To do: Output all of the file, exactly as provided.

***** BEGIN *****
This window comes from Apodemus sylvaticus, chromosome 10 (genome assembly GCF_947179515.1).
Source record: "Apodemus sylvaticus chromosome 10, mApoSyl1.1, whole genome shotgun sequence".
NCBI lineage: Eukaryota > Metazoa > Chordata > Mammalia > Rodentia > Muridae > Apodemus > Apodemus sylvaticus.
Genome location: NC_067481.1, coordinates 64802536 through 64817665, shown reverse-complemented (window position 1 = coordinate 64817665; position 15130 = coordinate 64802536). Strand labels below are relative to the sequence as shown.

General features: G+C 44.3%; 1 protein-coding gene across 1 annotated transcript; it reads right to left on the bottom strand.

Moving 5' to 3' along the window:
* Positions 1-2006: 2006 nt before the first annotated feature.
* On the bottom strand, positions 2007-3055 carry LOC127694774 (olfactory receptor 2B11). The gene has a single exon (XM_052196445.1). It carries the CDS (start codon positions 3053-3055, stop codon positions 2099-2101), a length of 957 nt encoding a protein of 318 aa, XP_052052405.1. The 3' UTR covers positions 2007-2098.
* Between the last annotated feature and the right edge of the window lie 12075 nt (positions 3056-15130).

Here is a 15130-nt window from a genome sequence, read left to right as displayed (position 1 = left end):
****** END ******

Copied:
This window comes from Apodemus sylvaticus, chromosome 10 (genome assembly GCF_947179515.1).
Source record: "Apodemus sylvaticus chromosome 10, mApoSyl1.1, whole genome shotgun sequence".
NCBI lineage: Eukaryota > Metazoa > Chordata > Mammalia > Rodentia > Muridae > Apodemus > Apodemus sylvaticus.
Genome location: NC_067481.1, coordinates 64802536 through 64817665, shown reverse-complemented (window position 1 = coordinate 64817665; position 15130 = coordinate 64802536). Strand labels below are relative to the sequence as shown.

General features: G+C 44.3%; 1 protein-coding gene across 1 annotated transcript; it reads right to left on the bottom strand.

Moving 5' to 3' along the window:
* Positions 1-2006: 2006 nt before the first annotated feature.
* On the bottom strand, positions 2007-3055 carry LOC127694774 (olfactory receptor 2B11). The gene has a single exon (XM_052196445.1). It carries the CDS (start codon positions 3053-3055, stop codon positions 2099-2101), a length of 957 nt encoding a protein of 318 aa, XP_052052405.1. The 3' UTR covers positions 2007-2098.
* Between the last annotated feature and the right edge of the window lie 12075 nt (positions 3056-15130).

Here is a 15130-nt window from a genome sequence, read left to right as displayed (position 1 = left end):